"Exercising Control Will Make You A More Powerful Negotiator" – Negotiation Tip of the Week

“Exercising Control Will Make You A More Powerful Negotiator”

The perception of power is a two-way process in a negotiation; the projector sees it from one perspective and the receiver views it from another. Based on the reaction of either, the perception gets revised and the loop continues. As a negotiator, to control the perception of power, control its flow.


There are potential perils to losing one’s temper in a negotiation. It’s the pitfall of losing control of the negotiation process. When a negotiator’s mind becomes hijacked by anger, it becomes less capable of reasoning. That can lead to unintended consequences. Even if you should become angered during a negotiation, maintain control of your emotions. Don’t allow your anger to be sensed or shown. The better you control that display, the less insight the other negotiator will have of your thoughts.

Presentation Order:

Power can be an enhancer or detractor based on the order of your offers/counteroffers. To enhance your power, depending on the circumstances, consider whether you’ll lead with your weaker or stronger offers. By controlling the order of your offers, you’ll have greater control of the negotiation. To enhance that effort, consider how you’ll escalate or de-escalate the pressure brought by the order of your offerings. You’ll be exercising the control of power and therein will lie the leverage you’ll gain from doing so.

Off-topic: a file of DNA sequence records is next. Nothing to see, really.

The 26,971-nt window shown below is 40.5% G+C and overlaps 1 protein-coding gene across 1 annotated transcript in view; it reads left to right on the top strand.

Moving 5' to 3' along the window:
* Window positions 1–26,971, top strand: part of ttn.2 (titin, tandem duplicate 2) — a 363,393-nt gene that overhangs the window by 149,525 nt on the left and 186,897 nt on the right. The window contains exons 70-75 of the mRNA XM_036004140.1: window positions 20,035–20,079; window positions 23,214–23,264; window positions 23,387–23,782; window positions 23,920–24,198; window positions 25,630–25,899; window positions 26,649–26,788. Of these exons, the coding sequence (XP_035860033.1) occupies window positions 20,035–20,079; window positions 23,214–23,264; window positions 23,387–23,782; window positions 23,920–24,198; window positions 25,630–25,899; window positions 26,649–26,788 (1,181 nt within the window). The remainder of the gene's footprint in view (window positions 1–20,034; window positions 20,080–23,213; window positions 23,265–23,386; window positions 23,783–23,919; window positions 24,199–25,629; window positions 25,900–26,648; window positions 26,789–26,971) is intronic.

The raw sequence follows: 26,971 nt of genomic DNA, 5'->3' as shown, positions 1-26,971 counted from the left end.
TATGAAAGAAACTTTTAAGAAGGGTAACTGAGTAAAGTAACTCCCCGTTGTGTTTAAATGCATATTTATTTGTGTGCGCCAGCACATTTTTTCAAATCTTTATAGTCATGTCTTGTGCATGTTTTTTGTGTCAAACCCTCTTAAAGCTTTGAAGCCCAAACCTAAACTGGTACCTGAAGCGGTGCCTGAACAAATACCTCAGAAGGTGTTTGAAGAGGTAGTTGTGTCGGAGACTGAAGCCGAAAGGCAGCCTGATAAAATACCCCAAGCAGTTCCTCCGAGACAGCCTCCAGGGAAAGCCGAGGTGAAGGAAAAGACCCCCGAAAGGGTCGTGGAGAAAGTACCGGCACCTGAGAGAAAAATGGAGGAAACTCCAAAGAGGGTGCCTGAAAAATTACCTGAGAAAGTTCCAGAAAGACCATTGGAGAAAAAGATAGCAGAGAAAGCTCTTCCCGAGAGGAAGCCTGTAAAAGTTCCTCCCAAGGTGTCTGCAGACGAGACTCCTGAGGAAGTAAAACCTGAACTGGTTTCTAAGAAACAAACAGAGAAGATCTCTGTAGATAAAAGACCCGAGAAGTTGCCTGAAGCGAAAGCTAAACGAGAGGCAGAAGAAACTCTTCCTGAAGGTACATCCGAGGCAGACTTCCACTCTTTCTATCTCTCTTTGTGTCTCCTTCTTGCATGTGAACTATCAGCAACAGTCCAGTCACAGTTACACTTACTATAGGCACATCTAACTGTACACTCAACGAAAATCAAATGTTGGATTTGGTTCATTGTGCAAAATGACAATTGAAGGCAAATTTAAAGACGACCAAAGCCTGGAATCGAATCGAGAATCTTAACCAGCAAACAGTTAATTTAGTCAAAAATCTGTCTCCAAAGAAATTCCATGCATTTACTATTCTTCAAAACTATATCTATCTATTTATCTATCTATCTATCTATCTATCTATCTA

Know What’s Important:

You derive power based on what’s important in a negotiation and to the degree you can fulfill the other negotiator’s desires. That means, you must align your offerings to match the needs of that negotiator. As an example, if you think the other negotiator’s main interest is monetary, and he’s really interested in the betterment of society, you’ll waste your efforts by attempting to maximize his monetary gains. Your perspective will not match his value proposition.

Always know definitively what is most important to the other negotiator before attempting to sway him with powerful offers. To do otherwise is to weaken your position and the power that it assumes.

Power Dilemma:

What should you do when the opposing negotiator’s position is as powerful as yours? You can feign weakness to get him to display the sources of his power; remember, power is perceptional – that means, you’re attempting to get him to display why he thinks his position is powerful. Once you acquire that insight, you’ll be in a better position to adjust and implement your negotiation plan to address his perspective.

On the other hand, you can adopt a power position by displaying your sources of power. If you do, be sure that your power will supplant his. If it doesn’t, once again, you’ll weaken your position.